To speed up the building process and to facilitate some steps I had to change the components a little bit. I changed the micro SD solution and the sound card solution I had in mind.
I wanted to connect a micro SD slot (from Adafruit) to a portion of the game board inside the cartridge to use a micro SD with the system installed and remove it like it was an actual game. After trying this step I founded that is very difficult to achieve a stable connection with all the pins, then I decided to buy a board made just for this purpose.
Same with the audio board, I planned to use and external usb to filter the audio coming from the Raspberry pins but the wiring and the final audio results are very unstable, so I decided to buy a special sound board (the tint board on the photo) that does just that.
Both components were very cheap by the way. In addition to that, I bought a mounting piece to hold the screen in place produced by sudomod after watching his video that shows a special build made only from custom parts. So I switched for clean and fast solutions.
The system is powered with a 2500 mAh rechargeable battery (similar to a smartphone battery) connected to a power board (Adafruit PowerBoost) that changes the battery via usb port mounted in a modified hole in the case, and when the battery is charged, disconnects it. In this way, I can safely change the battery and disconnect the charging cable whenever I want without power “jumps”.
For wiring reason I will create a small “dummy” board connected to the power board to create a common ground and common power from which the components can be powered , in this way I will avoid too many cables on the power board and avoid overheating.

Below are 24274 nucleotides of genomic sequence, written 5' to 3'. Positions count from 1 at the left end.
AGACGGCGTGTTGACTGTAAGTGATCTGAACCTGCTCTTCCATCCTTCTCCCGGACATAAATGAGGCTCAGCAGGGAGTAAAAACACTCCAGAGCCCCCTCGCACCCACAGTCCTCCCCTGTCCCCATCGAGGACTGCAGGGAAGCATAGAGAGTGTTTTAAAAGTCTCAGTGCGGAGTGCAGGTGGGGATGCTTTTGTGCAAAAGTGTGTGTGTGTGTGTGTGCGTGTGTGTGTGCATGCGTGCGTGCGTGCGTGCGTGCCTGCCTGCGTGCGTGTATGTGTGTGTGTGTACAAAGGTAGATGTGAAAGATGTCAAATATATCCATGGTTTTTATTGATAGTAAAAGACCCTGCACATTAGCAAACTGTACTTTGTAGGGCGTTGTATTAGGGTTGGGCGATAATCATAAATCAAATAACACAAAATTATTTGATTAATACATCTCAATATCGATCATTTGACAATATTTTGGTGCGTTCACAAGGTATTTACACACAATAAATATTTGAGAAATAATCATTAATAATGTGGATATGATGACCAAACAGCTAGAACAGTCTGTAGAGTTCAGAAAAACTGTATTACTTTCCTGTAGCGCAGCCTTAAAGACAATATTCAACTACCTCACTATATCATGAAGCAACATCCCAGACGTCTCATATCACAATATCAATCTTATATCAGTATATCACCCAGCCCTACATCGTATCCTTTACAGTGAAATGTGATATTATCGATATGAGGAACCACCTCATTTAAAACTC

The power board has to be enabled by the on/off switch, on the left top of the case (like the original GameBoy). I had to use the original switch from the GameBoy and I had only to figure out how it works with a multimeter. Once the wiring too was done I mounted up the switch in the back case with (a lot of) hot glue.
The power board has 2 state leds that indicate whether the system is battery powered or charging the battery. With the previous case, that was transparent green, I planned not to use any method to bring the led light outside the case, because it was transparent. But since this time the case is solid black I had to use some pieces of optical fiber to bring the lights out. I will have to make some tiny holes in the case I have to put on side of the optical fiber, while the other end is on top of the led. The final result is something like this (with only two lights).
If you like retro console building check out this serie of posts in which I tell my process on creating the RaspberryBoy. HERE!